Philippe Van Wolputte

° 1982

Born in Antwerp (BE).

Philippe Van Wolputte graduated from Sint-Lucas in Antwerp in 2006, after which he resided in Amsterdam from 2007 until 2010 for advanced training at the Rijksakademie van Beeldende Kunsten. His visual work mainly consists of urban installations supplemented with photography, video, and sound. His artificial reconstructions of cellars, vaults, construction sites, dilapidated buildings, and catacombs, which the artist calls 'urban caves', are the result of years of urban explorations worldwide. The underlying premise is not decay and the ephemeral nature of things but our human inability to allow and accept the ephemeral.   

Since 2003, Van Wolputte has been exploring devalued urban sites in anticipation of their demolition because they no longer have a function in the economic hierarchy. In 2005, his fascination with abandoned and forgotten sites resulted in Temporary Penetrable Exhibition Spaces, a project he worked on for ten years. At the M HKA, he showcased forgotten sites from various cities in 2015, repurposing them as autonomous art reconstructions. This project is a seminal work within the artist's oeuvre, who seeks different ways to draw attention to the excessive speed with which vacant properties are rejected and closed to the public. Major renovation plans often lead to the exclusion of anything that is deemed unadapted and not up to the average standard. Any source of disorder must be crushed immediately, and anything that might threaten reason or good order banished and condemned. In this view, the underlying geographical and urban order runs parallel to the mental exclusion of anything considered irrational, chaotic, and unreasonable. In some instances, however, hasty decisions to cut off and exclude these sites can cause people to feel disoriented and insecure. Societal speed seems to be compounding the loss of tolerance and lasting meaning.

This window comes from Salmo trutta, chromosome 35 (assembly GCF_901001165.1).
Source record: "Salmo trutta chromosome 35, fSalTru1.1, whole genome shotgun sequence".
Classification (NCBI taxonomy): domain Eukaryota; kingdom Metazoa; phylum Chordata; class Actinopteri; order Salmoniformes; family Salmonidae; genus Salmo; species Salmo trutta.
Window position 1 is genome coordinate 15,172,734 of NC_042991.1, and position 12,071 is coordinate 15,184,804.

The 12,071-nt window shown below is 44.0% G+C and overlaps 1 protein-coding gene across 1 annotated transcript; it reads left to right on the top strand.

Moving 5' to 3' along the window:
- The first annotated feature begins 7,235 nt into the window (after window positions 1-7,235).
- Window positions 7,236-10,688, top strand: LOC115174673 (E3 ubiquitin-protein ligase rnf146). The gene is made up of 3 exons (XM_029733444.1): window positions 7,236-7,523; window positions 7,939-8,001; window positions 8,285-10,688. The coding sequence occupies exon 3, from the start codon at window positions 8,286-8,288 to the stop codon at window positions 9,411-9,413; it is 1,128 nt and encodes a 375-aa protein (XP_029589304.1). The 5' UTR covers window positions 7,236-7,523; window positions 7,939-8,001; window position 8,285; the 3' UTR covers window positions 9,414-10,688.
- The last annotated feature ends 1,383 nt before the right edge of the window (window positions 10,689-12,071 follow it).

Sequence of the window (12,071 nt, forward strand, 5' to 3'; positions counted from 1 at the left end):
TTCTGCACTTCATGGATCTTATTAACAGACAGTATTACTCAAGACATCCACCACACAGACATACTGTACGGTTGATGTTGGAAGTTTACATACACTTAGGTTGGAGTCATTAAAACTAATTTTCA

The artist's artistic actions and reconstructions vary widely. He builds a metre-long tunnel, shaping it purely from memory with remnants and building materials; he creates an oppressive video installation of several crawl spaces inspired by the architecture of the catacombs in Paris; and he makes a video of a truck driving around Jakarta, spraying demolished buildings with a water hose to stop the spread of particulate matter. Other site-specific interventions in public spaces are temporary and short-lived actions (often clandestine and/or illegal) that passers-by often overlook. By deliberately blurring the lines between fact and fiction, real and fake, Philippe Van Wolputte creates situations in which production and documentation become intertwined. As such, they reflect the complicated way we use archival material as an entry point to evoke a bygone art-historical reality and thus often mythologise its nature.

To create his 'urban caves', Van Wolputte mainly uses simple materials that he finds on the site of his intervention. The artist creates these places to preserve and relive memories. They are attempts to maintain or hold on to what is or was demolished. His installations are the legacy of an economic past and imprints or replicas of industrial decay, exuding an often unsettling atmosphere.


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